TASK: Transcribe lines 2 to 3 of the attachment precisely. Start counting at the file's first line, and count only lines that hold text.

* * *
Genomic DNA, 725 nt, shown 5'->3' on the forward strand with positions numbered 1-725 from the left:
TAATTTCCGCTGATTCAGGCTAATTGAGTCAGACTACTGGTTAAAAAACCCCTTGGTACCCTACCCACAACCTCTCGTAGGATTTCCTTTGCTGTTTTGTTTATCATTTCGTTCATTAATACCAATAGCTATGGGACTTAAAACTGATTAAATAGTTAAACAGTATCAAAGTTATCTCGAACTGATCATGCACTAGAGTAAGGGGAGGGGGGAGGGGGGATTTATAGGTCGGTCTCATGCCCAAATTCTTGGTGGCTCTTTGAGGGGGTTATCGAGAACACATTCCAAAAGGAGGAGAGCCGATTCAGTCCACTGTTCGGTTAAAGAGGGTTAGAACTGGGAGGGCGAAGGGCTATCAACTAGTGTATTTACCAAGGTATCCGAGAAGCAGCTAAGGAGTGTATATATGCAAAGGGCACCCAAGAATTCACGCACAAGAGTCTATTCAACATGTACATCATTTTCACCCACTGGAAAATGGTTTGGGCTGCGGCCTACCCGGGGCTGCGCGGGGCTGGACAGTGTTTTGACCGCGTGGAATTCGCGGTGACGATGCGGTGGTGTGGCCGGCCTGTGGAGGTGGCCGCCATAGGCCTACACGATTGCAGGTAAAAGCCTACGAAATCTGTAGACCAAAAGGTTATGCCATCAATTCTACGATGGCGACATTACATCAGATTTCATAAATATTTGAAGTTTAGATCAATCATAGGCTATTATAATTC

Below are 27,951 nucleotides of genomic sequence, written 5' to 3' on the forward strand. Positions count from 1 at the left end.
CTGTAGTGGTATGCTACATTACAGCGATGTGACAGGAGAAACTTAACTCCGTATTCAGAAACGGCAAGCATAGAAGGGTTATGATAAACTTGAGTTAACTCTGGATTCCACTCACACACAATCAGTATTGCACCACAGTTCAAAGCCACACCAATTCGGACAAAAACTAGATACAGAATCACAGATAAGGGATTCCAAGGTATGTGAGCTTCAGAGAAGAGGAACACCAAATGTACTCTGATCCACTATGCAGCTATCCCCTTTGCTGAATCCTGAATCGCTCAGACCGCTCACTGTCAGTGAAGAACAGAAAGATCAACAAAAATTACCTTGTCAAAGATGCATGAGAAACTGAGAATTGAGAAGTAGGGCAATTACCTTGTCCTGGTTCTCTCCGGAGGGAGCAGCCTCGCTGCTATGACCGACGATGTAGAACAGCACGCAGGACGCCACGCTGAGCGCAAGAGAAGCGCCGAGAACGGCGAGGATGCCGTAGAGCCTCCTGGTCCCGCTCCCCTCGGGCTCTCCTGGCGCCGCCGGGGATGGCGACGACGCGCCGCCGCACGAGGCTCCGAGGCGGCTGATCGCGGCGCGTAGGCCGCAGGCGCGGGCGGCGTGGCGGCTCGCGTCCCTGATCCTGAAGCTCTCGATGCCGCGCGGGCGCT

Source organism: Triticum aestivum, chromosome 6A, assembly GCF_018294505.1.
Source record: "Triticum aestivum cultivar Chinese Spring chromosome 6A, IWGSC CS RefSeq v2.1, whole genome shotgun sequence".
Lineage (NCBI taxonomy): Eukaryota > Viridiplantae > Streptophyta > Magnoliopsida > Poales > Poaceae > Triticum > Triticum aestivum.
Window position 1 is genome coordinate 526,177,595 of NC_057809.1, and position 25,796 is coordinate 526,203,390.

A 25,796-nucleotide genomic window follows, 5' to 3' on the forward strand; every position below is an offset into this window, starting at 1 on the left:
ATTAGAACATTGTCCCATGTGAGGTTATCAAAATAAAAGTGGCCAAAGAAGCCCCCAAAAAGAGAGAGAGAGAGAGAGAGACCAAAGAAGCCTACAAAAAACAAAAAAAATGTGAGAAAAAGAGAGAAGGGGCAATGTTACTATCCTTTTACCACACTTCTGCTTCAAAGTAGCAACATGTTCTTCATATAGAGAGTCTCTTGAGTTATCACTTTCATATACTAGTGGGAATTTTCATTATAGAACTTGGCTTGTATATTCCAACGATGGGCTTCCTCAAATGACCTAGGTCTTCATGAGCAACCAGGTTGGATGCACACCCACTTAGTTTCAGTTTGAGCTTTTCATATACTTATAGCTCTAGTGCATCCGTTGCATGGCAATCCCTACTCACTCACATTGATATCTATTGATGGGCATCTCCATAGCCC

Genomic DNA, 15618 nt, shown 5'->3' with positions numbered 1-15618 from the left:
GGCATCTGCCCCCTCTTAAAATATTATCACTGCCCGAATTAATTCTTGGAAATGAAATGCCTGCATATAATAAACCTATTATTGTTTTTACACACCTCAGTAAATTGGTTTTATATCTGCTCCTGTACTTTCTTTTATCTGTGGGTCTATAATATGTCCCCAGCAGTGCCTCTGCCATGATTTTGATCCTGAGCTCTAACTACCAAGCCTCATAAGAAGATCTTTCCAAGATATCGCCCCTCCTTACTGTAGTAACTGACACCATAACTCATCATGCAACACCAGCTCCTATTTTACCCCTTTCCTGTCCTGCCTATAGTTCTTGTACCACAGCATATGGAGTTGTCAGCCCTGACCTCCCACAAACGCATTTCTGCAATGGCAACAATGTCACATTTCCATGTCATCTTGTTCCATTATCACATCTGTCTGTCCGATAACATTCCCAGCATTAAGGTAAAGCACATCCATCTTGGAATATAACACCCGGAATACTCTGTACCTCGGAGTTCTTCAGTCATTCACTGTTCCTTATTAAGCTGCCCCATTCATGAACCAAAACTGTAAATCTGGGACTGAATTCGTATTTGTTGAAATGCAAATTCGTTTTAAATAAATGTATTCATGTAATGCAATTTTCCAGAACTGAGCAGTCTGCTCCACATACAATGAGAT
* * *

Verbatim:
TAATTTCCGCTGATTCAGGCTAATTGAGTCAGACTACTGGTTAAAAAACCCCTTGGTACCCTACCCACAACCTCTCGTAGGATTTCCTTTGCTGTTTTGTTTATCATTTCGTTCATTAATACCAATAGCTATGGGACTTAAAACTGATTAAATAGTTAAACAGTATCAAAGTTATCTCGAACTGATCATGCACTAGAGTAAGGGGAGGGGGGAGGGGGGATTTATAGGTCGGTCTCATGCCCAAATTCTTGGTGGCTCTTTGAGGGGGTTATCGAGAACACATTCCAAAAGGAGGAGAGCCGATTCAGTCCACTGTTCGGTTAAAGAGGGTTAGAACTGGGAGGGCGAAGGGCTATCAACTAGTGTATTTACCAAGGTATCCGAGAAGCAGCTAAGGAGTGTATATATGCAAAGGGCACCCAAGAATTCACGCACAAGAGTCTATTCAACATGTACATCATTTTCACCCACTGGAAAATGGTTTGGGCTGCGGCCTACCCGGGGCTGCGCGGGGCTGGACAGTGTTTTGACCGCGTGGAATTCGCGGTGACGATGCGGTGGTGTGGCCGGCCTGTGGAGGTGGCCGCCATAGGCCTACACGATTGCAGGTAAAAGCCTACGAAATCTGTAGACCAAAAGGTTATGCCATCAATTCTACGATGGCGACATTACATCAGATTTCATAAATATTTGAAGTTTAGATCAATCATAGGCTATTATAATTC

Below are 27,951 nucleotides of genomic sequence, written 5' to 3' on the forward strand. Positions count from 1 at the left end.